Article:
current = rectangle - current;
    current = round(current * 1000.0) / 1000.0;
    //cout << current << endl; //<-- COMMENT BACK IN TO "FIX" BUG
     } while(current != last);
    cout << current << endl;

    The essence of the heisenbug : when there is no printout, the program performs comparisons with high accuracy in the processor registers. Moreover, the accuracy of the result exceeds the capabilities of double. To output the value, the compiler returns the result of the calculations to the main memory - while the fractional part is discarded. And the subsequent comparison in while leads to the correct result. When a line is commented out, there is no implicit truncation of the fractional part. For this reason, the two values ​​in while always turn out to be unequal to each other. As a solution to the problem, one of the participants in the discussion suggested using an approximate comparison of floating point numbers.

    Another Heisenbag story shared by engineers working with the Smalltalk-80 language environmenton Unix. They noticed that the system crashed if you left it idle for a while. But after moving the mouse cursor, everything worked again as usual.

    The problem was with the Unix scheduler, which lowered the priority of tasks that are idle. At some point, the priority was reduced so much that the processes in Smalltalk did not have time to complete. The task stack grew and hung the program. When the user moved the cursor, the OS restored priority and everything returned to square one.

    Other * bugs

    There are a number of terms that describe all sorts of errors: Borbag, Mandelbug, Schrödinbag.

    Borbag , the opposite of Heisenbug, is a common mistake that is easy to find and fix. Named after Niels Bohr, who in 1913 proposed a simple and understandable model of the structure of the atom. According to this model, the electrons of an atom move in certain orbits, which means that their momentum and radius of motion can be predicted. Likewise, the appearance of Borbags can be predicted if the necessary conditions are created for them.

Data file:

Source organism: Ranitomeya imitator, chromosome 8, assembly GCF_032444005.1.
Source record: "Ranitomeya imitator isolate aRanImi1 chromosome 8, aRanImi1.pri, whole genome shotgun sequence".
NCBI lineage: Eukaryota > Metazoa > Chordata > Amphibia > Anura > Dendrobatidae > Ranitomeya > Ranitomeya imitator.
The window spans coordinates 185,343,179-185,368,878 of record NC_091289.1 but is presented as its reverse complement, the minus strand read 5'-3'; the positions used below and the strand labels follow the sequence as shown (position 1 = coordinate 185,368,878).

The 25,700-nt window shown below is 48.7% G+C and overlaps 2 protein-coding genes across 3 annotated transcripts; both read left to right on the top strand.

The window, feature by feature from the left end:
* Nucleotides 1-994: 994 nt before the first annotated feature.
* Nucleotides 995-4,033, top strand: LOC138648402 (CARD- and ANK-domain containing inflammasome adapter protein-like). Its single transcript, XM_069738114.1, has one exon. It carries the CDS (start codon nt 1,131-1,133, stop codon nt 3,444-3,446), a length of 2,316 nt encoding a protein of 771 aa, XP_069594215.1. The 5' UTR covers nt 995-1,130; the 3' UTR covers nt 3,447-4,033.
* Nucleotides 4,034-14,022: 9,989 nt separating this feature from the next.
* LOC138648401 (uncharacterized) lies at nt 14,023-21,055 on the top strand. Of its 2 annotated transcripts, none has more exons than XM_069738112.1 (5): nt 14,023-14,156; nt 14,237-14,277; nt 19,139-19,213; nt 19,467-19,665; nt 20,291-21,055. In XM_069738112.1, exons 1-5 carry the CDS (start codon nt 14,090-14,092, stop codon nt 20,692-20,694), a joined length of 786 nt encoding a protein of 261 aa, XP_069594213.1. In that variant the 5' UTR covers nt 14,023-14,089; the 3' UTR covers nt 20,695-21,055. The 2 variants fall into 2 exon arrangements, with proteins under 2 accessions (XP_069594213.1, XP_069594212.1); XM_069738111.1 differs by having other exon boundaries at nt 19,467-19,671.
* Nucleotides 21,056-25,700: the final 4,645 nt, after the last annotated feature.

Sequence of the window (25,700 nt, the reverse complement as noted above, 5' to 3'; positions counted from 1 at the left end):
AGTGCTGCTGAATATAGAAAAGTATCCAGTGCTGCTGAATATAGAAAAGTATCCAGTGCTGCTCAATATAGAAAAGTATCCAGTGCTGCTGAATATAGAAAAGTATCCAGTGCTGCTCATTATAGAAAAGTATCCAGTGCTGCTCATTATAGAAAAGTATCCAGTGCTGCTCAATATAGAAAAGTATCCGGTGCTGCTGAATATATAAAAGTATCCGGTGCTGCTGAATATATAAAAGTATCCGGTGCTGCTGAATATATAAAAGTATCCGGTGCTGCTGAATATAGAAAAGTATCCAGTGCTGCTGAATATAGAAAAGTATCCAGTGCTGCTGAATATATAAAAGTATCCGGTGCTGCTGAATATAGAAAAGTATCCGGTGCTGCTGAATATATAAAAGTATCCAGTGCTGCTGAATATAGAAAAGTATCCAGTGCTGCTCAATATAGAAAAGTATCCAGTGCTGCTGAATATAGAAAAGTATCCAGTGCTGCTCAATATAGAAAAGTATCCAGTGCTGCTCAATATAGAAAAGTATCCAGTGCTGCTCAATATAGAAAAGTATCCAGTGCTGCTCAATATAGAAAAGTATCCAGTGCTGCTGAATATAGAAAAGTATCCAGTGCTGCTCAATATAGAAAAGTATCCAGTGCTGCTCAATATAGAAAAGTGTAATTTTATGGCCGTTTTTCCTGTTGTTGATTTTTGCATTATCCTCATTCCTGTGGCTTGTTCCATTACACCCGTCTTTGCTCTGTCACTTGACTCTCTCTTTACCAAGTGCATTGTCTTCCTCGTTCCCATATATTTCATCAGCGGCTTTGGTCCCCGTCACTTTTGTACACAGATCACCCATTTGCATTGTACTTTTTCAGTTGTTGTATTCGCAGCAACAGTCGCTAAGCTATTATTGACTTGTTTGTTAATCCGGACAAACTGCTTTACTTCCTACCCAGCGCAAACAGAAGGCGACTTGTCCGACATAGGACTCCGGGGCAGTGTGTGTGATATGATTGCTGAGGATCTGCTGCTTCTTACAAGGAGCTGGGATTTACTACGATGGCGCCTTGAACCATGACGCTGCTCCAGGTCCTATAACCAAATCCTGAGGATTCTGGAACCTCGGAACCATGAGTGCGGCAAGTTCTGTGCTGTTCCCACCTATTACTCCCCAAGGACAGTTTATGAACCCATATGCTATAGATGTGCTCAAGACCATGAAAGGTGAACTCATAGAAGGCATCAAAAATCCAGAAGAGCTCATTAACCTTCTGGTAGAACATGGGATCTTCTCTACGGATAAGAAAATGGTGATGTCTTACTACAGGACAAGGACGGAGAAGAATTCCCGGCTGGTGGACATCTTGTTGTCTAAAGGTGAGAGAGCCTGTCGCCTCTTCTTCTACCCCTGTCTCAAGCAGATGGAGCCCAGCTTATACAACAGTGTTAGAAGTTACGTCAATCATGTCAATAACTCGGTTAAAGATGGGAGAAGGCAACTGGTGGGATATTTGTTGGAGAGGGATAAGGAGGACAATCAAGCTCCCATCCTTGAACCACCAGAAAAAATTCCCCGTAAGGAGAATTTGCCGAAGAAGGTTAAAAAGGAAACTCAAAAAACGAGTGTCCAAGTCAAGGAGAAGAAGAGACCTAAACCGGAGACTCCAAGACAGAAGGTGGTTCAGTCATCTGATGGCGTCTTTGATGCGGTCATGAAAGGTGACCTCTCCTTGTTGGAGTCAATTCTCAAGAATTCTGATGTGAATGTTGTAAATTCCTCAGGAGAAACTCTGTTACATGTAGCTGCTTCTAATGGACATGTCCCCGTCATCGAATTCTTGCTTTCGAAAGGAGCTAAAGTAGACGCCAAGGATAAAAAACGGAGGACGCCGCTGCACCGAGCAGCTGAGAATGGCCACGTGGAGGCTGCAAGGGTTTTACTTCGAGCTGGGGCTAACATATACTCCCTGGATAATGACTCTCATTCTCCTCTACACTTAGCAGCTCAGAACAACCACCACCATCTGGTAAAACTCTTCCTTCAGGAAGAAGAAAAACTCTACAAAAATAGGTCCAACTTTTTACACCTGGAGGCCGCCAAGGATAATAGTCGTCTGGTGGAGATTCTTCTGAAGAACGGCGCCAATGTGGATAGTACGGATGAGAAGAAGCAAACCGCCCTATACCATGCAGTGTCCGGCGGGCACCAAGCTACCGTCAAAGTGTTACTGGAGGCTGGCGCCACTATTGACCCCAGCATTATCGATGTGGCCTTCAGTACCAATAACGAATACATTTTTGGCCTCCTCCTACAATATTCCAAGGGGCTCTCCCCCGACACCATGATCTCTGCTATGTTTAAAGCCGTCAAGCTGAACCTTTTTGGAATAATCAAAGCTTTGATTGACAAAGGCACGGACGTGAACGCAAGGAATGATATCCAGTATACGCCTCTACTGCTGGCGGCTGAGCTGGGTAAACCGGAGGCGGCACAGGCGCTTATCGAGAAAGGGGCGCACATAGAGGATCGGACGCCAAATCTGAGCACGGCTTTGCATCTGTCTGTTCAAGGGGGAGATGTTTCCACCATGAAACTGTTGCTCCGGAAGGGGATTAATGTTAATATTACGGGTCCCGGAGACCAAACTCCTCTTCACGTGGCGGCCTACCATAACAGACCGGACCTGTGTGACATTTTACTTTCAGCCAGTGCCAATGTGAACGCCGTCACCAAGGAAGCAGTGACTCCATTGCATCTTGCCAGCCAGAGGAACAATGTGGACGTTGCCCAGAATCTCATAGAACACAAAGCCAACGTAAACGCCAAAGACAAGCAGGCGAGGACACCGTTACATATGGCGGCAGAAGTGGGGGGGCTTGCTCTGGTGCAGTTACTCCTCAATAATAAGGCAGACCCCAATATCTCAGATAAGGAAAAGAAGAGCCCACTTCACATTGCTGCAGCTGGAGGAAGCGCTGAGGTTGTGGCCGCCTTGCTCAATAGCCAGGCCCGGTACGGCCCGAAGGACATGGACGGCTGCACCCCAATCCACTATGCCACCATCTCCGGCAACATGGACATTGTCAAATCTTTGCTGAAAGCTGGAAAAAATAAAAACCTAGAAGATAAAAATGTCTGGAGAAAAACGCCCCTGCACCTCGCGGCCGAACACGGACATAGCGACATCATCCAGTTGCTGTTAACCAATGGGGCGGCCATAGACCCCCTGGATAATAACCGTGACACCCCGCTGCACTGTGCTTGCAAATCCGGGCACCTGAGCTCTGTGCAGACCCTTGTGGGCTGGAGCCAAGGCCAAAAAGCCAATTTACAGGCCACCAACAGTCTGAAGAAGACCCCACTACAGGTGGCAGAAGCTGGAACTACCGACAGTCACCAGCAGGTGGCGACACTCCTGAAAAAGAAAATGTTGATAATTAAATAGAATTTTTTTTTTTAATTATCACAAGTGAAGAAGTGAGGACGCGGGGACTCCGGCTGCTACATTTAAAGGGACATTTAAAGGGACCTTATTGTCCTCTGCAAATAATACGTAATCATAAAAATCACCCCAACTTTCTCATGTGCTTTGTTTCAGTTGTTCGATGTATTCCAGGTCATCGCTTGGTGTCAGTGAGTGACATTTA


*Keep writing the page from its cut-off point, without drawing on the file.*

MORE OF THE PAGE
/ photo OLCF at ORNL CC BY

    Schrödingbug - a mistake that exists and does not exist at the same time until the developer looks at it. The name of the error was in honor of a famous thought experiment .

    ConcerningMandelbag , then this is a mistake due to which the system behaves erratically and unpredictably. The phenomenon is named after the physicist, mathematician and creator of fractal geometry Benoit Mandelbrot .

    What is the result

    There are many examples of Heisenbags (and other * bugs) . They are very difficult to find, but the causes are usually commonplace: an uninitialized variable, synchronization errors in a multi-threaded environment, or problems with dead code removal algorithms . It turns out that in order to deal with such errors, they need to be cut off even at the stage of application design.